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Former New Jersey Gov. Donald DiFrancesco. Photo by Kevin Sanders for New Jersey Globe

2001: Whitman resigns and DiFrancesco drops out

Bush election triggers the line of succession

By David Wildstein, August 13 2019 1:45 am

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President-elect George W. Bush announced in December 2000 that he would nominate New Jersey Gov. Christine Todd Whitman to serve in his cabinet as administrator of the U.S. Environmental Protection Agency.

Next in New Jersey’s line of succession was Senate President Donald DiFrancesco.

DiFrancesco was already facing a fierce primary challenge against Jersey City Mayor Bret Schundler when Whitman’s January 31, 2001 resignation made him governor.  A February 2001 Quinnipiac poll had DiFrancesco leading Schundler by 29 points, 45%-16%.

A general election poll showed McGreevey with a 41%-26% lead over DiFrancesco and was ahead of Schundler, 46%-22%

Despite a decade as the second most powerful guy in Trenton, DiFrancesco was virtually unknown to most New Jerseyans.  He had favorables of 17%-5%, with 63% of the state having no opinion of him at all.  Democrat James E. McGreevey, who had nearly been elected governor four years earlier, started out with favorables of 17%-6% — a very public demonstration of how quickly voters forget.

DiFrancesco’s incumbency became his own albatross, and it might have been better for him if Whitman had never left.  He was under constant fire, with the revelation of ethical breaches that drove up his negatives and caused his candidacy to virtually implode – mostly at the hands of the New York Times, which put DiFrancesco under enormous scrutiny with a series of damning stories about his legal and business dealings.

The media – still relevant in 2001 — became obsessed with DiFrancesco’s personal and business life, and the feeding frenzy produced one bad story after another. And there was no sign that it was about to let up.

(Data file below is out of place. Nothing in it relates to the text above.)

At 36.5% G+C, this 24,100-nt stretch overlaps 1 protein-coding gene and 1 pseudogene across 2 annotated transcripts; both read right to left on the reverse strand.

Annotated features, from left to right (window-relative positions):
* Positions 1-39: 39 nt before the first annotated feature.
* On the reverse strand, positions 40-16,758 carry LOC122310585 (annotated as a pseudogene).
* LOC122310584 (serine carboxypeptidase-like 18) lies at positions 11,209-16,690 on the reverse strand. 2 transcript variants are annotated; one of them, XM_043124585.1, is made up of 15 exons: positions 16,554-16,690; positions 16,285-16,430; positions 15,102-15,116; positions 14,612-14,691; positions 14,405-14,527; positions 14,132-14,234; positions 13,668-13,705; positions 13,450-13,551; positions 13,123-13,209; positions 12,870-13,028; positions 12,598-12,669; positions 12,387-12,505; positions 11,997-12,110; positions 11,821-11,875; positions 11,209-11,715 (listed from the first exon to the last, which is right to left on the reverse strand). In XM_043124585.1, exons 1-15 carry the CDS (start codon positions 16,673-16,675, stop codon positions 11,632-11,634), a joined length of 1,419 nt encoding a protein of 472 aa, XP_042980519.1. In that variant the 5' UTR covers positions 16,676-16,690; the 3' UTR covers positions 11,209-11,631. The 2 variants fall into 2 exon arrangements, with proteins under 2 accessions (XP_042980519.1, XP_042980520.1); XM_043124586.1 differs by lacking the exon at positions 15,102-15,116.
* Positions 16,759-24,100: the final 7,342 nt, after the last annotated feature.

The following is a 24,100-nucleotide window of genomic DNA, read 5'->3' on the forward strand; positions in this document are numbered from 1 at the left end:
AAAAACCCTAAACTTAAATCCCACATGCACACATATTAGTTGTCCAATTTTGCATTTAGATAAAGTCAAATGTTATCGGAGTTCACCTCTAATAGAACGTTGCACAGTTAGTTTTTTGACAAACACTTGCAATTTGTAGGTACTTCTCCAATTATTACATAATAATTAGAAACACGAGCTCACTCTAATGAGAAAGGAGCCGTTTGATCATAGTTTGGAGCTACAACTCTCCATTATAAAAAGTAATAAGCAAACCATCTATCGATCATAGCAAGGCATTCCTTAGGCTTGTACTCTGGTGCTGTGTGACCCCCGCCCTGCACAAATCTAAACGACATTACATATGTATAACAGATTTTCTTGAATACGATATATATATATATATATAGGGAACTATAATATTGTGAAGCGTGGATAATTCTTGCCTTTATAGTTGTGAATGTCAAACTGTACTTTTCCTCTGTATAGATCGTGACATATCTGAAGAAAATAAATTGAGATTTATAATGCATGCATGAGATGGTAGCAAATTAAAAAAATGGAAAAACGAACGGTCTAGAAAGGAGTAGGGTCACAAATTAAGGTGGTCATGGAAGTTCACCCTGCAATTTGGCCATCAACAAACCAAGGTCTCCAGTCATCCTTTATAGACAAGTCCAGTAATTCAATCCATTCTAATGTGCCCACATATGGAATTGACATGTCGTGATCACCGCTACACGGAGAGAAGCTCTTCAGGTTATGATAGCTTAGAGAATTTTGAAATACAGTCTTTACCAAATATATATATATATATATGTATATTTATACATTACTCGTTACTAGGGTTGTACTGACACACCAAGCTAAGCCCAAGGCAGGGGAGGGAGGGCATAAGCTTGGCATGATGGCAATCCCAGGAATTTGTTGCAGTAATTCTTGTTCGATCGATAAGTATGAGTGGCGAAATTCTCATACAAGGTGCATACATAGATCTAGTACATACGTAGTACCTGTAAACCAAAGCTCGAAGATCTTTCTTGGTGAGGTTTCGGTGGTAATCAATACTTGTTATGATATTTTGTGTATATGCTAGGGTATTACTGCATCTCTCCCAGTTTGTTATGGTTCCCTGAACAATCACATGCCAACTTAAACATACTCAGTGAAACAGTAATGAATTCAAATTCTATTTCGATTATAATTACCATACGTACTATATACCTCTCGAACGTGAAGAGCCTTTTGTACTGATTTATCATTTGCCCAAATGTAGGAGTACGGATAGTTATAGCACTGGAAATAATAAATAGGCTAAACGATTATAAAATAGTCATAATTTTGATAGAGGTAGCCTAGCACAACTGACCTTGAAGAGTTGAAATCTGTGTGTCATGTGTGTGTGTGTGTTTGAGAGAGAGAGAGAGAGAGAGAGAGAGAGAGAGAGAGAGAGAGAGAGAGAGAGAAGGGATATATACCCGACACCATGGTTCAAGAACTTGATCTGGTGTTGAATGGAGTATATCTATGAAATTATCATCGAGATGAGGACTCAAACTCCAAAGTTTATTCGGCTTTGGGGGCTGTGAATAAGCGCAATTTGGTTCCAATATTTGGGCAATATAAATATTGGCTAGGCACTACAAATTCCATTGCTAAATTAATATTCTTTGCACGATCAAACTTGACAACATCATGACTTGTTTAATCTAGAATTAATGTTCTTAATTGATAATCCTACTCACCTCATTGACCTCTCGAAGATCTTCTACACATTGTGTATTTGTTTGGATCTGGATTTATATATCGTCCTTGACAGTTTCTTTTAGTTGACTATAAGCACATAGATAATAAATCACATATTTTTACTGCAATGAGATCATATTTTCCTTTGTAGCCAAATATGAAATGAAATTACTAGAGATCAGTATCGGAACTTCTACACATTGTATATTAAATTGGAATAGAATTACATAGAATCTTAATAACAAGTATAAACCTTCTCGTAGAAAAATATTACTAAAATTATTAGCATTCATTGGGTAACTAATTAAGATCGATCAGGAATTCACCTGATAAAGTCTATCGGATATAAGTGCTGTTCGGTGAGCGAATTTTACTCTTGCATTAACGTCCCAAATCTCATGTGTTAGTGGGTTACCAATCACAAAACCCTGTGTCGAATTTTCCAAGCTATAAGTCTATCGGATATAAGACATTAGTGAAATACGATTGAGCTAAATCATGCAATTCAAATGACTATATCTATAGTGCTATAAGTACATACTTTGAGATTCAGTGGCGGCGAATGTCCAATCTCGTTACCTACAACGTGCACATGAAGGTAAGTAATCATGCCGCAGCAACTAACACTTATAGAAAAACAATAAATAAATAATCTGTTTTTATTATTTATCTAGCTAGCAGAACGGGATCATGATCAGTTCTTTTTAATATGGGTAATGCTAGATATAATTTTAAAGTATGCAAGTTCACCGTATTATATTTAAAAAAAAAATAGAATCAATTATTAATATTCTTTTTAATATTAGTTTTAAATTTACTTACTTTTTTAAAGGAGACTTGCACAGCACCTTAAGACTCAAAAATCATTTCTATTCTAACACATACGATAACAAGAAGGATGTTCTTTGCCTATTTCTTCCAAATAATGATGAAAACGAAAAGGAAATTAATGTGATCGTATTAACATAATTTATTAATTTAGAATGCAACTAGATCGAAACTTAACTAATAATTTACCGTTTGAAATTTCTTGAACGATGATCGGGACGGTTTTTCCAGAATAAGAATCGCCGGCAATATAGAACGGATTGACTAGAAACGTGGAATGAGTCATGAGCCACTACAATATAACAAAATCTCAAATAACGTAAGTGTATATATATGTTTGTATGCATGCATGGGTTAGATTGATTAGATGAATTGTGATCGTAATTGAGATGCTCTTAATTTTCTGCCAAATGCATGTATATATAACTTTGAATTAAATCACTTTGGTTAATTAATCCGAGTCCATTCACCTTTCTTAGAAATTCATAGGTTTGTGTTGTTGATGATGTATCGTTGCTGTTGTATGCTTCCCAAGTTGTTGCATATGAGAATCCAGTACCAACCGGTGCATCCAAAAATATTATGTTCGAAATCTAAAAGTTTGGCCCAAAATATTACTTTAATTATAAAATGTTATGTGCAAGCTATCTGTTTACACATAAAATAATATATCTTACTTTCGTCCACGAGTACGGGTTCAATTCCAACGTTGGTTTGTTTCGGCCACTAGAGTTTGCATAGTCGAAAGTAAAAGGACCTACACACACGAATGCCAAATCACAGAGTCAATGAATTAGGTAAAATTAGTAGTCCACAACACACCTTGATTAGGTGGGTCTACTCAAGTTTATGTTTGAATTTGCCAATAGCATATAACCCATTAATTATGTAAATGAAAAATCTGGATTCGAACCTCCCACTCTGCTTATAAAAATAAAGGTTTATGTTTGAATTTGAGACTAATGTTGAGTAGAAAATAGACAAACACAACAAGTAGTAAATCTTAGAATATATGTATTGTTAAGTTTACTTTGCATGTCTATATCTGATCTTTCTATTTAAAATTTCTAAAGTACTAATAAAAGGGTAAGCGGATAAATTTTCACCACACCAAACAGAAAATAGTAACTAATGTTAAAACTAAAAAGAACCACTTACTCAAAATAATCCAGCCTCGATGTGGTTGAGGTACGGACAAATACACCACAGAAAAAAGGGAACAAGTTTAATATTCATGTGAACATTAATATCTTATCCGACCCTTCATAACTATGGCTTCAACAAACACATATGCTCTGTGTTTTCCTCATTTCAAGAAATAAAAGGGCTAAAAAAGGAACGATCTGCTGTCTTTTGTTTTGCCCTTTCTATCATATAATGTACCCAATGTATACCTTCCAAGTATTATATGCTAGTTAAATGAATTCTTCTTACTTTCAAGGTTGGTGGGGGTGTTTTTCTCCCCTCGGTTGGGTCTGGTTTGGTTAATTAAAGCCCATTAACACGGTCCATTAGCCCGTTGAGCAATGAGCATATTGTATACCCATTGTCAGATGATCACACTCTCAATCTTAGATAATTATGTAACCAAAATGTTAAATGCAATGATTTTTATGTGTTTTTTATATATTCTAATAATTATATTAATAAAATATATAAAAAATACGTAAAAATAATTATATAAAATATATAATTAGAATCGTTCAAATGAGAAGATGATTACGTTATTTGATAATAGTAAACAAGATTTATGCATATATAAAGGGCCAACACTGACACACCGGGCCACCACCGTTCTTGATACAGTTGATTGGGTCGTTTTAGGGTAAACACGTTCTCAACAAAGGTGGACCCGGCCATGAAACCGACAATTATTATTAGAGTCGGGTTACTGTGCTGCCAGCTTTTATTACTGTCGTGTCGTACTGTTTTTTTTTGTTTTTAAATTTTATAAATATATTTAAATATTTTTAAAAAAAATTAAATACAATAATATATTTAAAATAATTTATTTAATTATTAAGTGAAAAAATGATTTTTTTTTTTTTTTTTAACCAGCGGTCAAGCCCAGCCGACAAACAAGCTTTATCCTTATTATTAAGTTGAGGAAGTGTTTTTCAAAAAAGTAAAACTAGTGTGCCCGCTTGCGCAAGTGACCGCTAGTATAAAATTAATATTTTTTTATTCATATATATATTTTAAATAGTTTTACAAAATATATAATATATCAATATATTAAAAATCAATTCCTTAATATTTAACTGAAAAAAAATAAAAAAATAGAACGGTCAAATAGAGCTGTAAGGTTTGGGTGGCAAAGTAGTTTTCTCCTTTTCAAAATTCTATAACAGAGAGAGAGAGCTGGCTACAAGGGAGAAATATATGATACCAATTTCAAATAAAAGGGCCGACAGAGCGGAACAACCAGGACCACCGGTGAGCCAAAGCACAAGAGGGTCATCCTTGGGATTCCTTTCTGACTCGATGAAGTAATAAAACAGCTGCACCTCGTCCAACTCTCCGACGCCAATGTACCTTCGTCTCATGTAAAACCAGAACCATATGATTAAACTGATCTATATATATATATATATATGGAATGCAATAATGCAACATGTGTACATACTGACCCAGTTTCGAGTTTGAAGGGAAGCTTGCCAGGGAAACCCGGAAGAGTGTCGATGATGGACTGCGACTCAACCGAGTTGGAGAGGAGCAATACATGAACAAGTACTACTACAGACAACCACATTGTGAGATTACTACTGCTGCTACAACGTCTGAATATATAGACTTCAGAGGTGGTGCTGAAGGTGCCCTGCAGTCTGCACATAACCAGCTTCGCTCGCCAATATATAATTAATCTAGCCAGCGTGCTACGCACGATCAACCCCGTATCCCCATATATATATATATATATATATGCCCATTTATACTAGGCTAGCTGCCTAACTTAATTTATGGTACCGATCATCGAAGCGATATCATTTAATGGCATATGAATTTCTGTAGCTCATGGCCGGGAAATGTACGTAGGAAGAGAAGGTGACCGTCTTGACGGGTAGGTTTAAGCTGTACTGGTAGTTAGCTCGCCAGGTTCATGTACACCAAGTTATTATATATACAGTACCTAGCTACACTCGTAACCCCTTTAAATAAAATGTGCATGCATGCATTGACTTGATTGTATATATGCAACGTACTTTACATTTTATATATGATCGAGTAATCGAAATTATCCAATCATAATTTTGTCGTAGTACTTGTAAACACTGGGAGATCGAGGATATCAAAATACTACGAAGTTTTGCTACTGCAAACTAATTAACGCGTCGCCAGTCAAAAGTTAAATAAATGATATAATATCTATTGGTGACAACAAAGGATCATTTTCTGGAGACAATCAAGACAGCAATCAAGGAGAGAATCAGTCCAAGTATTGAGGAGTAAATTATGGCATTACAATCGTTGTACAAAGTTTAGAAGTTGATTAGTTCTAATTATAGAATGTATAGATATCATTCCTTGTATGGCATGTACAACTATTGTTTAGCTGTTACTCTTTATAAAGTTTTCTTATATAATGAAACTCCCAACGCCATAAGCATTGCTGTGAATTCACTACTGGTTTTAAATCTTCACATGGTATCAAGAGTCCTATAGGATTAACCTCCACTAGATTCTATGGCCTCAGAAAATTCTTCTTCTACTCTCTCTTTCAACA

Within a matter of weeks, DiFrancesco’s reputation and 25-years of legislative accomplishments had been complete eclipsed by the news reports that defined him. Party leaders, first privately and then, in some cases, publicly, began to doubt DiFrancesco’s ability to win.

As the filing deadline came and went, there was a sort of death watch as New Jerseyans waited to see if DiFrancesco would drop out.

Jersey being Jersey, DiFrancesco signed a bill moving the primary date from June 5 to June 26 – a new legislative district map had created mass confusion anyway – giving DiFrancesco more time to decide if he would remain in the race.

In the end, DiFrancesco put his family first and ended his campaign for governor in a painful but open news conference for selected statehouse reporters. In retrospect, DiFrancesco may have been better off enjoying his year as governor without the encumbrances of running for office. DiFrancesco was personally unprepared to have his private life scrutinized, and not ready to handle the pressures of serving as Senate President, Acting Governor and gubernatorial candidate.

Former Rep. Bob Franks (R-New Providence), who entered the race as DiFrancesco’s replacement candidate, lost the primary to Schundler.

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